Killer cops indicted for post-Katrina fatal shootings
Imagine losing everything you’ve ever owned, including your personal documents, your most valuable and cherished possessions. In addition, there is suffering the personal loss through death, disappearance or displacement of family, loved ones and friends. This was the plight of most survivors of 2005 Hurricane Katrina in New Orleans and the ensuing flood from broken levees, especially in the Ninth Ward.
The majority of the victims were Black and poor citizens who were unable to evacuate the affected areas prior to the storm. Responses to their immediate cries for help were largely ignored by all levels of government. And the indifference and unnecessary delays in rescuing them resulted in prolonged suffering in the hurricane’s aftermath.
To add insult to injury, the racist mainstream media depicted many of the survivors as “looters” and “wild criminals,” instead of as victims, and initially referred to them as “refugees.” Their trauma and devastating situation were overshadowed by this exaggerated, skewed reporting.
Right after the hurricane, some white New Orleans residents in their unaffected areas formed armed vigilante groups to prevent Black survivors from entering their neighborhoods via the Danziger Bridge. Some went hunting for “n ... ..s” and bragged about shooting them. Even the U.S. military prevented Black survivors from seeking refuge and shelter on abandoned government property. In addition, the U.S. government-contracted mercenary force Blackwater made its presence known in the area.
Armed racist white residents weren’t alone in preventing Black survivors from seeking help and relief. In late 2008 an investigative journalist, A.C. Thompson, succeeded in getting published in the The Nation magazine results of his 18-month-long investigation of police shootings on the Danziger Bridge.
The journalist uncovered the Sept. 4, 2005, incidents where white cops shot innocent, unarmed Black survivors who were seeking safe haven, food and water. Two Black men were killed and a family of four was wounded by the cops on the bridge.
The men killed were James Brisette, age 17, and Ronald Madison, who was severely mentally challenged. Both Brisette and Madison were unarmed. Former Officer Robert Faulcon shot Madison in the back as he tried to flee, and he was then kicked and stomped to death by Sgt. Kenneth Bowen.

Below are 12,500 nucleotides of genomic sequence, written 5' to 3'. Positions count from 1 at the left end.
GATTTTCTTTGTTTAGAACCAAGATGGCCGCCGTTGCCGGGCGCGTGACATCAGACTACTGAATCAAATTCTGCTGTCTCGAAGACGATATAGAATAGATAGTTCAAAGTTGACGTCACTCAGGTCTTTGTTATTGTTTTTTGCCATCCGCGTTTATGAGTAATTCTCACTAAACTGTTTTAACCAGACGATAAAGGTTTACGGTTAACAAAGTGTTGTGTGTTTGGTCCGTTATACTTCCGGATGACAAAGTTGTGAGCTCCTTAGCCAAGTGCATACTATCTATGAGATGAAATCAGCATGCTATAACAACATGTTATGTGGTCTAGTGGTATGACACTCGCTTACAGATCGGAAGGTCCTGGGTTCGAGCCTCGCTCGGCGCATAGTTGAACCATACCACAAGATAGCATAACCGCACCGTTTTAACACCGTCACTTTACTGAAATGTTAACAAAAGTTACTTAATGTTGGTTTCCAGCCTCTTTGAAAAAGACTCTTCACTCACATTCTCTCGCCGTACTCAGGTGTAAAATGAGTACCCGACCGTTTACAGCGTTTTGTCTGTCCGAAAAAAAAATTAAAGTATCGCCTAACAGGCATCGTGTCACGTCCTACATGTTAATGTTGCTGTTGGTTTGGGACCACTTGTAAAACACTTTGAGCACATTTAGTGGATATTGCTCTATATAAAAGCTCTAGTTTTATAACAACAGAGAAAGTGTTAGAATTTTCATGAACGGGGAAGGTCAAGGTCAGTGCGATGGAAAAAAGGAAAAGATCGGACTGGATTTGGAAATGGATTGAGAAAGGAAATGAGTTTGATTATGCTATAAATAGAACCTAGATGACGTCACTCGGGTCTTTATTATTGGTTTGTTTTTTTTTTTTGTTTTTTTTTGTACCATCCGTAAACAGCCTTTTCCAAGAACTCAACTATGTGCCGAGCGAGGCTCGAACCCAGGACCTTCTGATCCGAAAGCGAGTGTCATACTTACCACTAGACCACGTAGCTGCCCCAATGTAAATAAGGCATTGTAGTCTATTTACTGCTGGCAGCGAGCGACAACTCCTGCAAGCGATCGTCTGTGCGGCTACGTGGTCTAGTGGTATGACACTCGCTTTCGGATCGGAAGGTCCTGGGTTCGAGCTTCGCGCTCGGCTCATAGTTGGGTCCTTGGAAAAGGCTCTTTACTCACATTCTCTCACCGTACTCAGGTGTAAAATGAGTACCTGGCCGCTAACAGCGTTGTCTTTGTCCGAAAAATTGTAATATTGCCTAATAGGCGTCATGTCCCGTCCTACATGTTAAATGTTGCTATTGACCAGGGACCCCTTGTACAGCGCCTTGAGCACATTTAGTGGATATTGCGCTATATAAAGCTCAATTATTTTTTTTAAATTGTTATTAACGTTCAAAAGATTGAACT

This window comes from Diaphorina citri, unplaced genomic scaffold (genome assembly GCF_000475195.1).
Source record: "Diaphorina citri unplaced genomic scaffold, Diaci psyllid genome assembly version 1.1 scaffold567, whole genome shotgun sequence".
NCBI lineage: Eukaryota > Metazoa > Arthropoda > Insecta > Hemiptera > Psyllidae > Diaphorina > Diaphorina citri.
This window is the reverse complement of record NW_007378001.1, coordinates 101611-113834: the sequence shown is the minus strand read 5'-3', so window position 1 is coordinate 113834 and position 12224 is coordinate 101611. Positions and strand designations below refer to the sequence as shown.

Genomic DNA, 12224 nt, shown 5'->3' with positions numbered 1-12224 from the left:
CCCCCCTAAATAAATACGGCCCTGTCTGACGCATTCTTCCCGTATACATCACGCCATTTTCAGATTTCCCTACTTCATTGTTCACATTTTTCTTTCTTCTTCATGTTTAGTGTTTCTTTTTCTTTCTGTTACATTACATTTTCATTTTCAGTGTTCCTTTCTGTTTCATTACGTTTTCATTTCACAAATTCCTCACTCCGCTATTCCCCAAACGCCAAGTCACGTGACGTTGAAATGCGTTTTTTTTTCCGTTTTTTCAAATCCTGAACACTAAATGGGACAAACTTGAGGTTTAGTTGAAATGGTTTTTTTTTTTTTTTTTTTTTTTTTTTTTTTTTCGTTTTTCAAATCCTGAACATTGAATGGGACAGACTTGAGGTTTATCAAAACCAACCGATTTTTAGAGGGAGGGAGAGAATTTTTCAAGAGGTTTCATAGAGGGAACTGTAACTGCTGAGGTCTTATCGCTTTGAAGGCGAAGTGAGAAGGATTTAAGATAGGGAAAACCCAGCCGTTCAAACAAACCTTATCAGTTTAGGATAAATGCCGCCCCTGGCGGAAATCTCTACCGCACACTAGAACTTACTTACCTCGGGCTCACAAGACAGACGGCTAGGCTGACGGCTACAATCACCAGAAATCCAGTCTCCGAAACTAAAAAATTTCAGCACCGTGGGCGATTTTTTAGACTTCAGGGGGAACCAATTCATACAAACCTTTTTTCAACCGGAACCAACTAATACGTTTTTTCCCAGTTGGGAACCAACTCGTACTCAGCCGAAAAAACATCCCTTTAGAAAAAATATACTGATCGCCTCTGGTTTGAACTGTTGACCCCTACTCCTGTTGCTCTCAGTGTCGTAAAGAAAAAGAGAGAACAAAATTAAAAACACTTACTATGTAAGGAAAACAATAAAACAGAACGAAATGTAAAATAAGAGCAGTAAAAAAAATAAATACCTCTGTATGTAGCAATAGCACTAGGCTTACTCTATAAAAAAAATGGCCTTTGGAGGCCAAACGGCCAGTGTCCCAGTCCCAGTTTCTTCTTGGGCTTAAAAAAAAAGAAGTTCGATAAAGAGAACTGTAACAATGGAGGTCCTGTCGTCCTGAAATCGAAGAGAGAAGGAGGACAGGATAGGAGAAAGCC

The journalist’s investigation also revealed the Sept. 2 killing of a Black man, Danny Brumfield, stranded with his family at the Convention Center. The man reportedly tried to flag down a cop car for help. But he was deliberately hit by the cop car and then shot in the back in front of many witnesses.
Another Black victim, Henry Glover, was taken hostage by police on Sept. 4, shot, then his body was either burned while he was still alive or burned after he died.
Following the release of the journalist’s report, and under pressure by activists, the U.S. Justice Department launched a civil rights investigation, which included visiting the crime scenes, interviewing witnesses and seizing police computers.
This July 14, as the fifth anniversary of Hurricane Katrina approached, U.S. Attorney General Eric Holder announced that four New Orleans police officers had been charged with “civil rights violations” in the Sept. 4 shootings. Sergeants Kenneth Bowen and Robert Gisevius, Officer Anthony Villavaso and former Officer Robert Faulcon were indicted on 27 counts for killing Madison and Brisette. A total of 11 cops have been charged with conspiring to cover up the shootings, and several have confessed to perjury. Six have been charged with false arrests.
Shortly after the shootings, then-police chief Warren Riley claimed in a press conference that the officers in question “approached the subjects who were several feet away, who fired on the police officers. The officers returned fire.” (NY Amsterdam News, July 22). The Justice Department asserted that Riley’s statement and other lies were part of the police department’s cover-up, which included falsifying police reports, manufacturing witnesses and planting a gun at the scene.
There were also many other reported incidents of police brutality in the wake of Hurricane Katrina. The New Orleans Police Department has a history of corruption, violence and killings. And for three years after the murders, the city’s district attorney, its federal attorney and local media ignored the killings until the 2008 report.
Hurricane Katrina survivors, five years later, are still fighting for the right to return home to New Orleans. The city, state, federal governments and private developers readily found money to rebuild the Superdome stadium, the French Quarter tourist area and other enterprises. But schools, medical facilities, day care and senior centers are still closed. Many small businesses have not been able to reopen. Adequate, affordable housing and homelessness are still a problem. And the rebuilding of the blighted Ninth Ward continues at a snail’s pace.